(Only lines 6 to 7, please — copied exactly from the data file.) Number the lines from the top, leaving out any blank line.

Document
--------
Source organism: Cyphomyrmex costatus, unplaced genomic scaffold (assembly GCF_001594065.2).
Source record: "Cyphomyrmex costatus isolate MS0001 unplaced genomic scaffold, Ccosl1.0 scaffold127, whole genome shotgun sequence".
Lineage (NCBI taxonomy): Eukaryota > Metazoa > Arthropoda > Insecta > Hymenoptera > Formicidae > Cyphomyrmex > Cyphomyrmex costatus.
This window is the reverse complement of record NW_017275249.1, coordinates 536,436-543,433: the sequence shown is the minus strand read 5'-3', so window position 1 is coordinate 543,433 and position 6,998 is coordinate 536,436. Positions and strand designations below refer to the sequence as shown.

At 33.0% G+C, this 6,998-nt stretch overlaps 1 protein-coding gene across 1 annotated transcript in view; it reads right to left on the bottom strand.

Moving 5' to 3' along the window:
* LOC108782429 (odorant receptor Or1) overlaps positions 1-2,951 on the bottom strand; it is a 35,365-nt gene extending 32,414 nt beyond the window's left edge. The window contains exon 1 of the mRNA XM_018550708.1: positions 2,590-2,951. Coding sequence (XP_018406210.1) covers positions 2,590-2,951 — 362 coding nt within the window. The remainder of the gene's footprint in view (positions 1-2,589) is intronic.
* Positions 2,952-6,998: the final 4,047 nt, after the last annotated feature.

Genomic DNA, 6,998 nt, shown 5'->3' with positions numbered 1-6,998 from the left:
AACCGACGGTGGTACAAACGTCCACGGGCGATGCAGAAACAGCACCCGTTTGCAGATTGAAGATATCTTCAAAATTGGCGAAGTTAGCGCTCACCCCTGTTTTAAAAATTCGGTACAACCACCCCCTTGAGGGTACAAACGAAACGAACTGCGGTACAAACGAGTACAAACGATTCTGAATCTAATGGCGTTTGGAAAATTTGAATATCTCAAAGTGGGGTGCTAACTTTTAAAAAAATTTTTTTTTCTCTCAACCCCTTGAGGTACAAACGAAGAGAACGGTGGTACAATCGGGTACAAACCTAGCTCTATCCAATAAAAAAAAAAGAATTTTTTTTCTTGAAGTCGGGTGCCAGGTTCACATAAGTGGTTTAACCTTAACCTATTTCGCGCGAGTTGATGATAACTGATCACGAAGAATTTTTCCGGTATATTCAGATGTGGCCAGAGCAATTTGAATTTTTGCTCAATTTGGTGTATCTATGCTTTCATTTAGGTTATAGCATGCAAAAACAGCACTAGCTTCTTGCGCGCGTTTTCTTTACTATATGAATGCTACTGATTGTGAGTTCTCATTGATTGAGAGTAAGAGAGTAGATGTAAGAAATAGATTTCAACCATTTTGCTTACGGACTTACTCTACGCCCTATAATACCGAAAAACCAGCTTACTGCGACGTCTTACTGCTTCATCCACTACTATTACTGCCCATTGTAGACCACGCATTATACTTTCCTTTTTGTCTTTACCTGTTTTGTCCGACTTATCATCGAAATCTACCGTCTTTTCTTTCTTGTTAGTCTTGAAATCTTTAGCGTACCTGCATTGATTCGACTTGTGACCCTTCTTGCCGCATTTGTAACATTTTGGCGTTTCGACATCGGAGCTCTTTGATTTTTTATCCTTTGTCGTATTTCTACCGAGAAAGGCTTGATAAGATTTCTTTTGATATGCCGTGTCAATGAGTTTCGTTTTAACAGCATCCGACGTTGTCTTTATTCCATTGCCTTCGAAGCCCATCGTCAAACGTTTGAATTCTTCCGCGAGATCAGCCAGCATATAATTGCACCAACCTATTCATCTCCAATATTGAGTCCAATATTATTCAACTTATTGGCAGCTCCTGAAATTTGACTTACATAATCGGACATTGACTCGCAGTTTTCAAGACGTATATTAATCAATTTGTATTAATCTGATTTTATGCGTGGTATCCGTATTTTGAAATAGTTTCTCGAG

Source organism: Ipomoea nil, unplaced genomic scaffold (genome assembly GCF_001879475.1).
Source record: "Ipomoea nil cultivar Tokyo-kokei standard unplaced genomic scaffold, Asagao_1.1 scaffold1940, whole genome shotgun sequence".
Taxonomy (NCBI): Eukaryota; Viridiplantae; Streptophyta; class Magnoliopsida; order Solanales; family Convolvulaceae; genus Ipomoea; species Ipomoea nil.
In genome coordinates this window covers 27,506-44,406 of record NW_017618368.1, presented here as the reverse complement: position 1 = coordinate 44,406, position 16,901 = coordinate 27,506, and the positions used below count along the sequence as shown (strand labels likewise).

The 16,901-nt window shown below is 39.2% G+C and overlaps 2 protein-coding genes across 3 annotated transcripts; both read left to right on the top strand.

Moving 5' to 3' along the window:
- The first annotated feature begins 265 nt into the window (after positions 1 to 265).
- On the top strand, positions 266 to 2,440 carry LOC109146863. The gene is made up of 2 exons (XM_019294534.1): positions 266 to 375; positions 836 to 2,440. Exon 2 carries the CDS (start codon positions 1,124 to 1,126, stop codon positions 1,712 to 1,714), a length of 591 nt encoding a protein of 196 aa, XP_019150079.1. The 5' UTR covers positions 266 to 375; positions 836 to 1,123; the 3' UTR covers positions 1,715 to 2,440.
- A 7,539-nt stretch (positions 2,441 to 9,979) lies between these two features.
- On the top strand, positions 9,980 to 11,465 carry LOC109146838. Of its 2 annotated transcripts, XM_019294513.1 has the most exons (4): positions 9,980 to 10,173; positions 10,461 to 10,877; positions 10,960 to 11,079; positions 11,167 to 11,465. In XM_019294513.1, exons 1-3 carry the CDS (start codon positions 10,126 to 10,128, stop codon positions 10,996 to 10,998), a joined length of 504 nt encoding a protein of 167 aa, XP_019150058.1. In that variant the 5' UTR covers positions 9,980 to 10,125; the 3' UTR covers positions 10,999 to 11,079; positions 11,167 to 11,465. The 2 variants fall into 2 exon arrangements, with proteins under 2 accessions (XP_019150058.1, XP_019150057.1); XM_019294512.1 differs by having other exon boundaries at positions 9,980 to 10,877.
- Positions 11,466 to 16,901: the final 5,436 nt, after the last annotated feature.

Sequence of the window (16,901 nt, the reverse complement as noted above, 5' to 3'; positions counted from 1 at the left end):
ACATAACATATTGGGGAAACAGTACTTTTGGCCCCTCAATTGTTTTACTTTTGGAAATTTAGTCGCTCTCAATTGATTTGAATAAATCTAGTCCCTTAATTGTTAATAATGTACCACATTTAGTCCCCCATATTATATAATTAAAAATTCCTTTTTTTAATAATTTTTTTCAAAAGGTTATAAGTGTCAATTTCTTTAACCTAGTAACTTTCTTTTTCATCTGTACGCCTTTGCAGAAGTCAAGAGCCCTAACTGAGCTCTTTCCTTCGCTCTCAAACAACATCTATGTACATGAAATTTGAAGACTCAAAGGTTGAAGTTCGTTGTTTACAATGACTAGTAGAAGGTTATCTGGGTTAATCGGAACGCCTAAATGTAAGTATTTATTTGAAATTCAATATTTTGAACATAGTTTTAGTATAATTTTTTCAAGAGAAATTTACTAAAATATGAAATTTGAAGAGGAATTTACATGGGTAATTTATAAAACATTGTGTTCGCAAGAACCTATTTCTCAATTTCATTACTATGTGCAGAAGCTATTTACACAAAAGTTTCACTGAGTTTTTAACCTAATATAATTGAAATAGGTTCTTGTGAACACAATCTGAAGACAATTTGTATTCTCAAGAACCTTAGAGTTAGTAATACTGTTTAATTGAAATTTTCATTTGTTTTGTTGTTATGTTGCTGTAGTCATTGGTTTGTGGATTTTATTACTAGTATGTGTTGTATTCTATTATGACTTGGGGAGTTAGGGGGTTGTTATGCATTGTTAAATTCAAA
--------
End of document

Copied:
Moving 5' to 3' along the window:
* LOC108782429 (odorant receptor Or1) overlaps positions 1-2,951 on the bottom strand; it is a 35,365-nt gene extending 32,414 nt beyond the window's left edge. The window contains exon 1 of the mRNA XM_018550708.1: positions 2,590-2,951. Coding sequence (XP_018406210.1) covers positions 2,590-2,951 — 362 coding nt within the window. The remainder of the gene's footprint in view (positions 1-2,589) is intronic.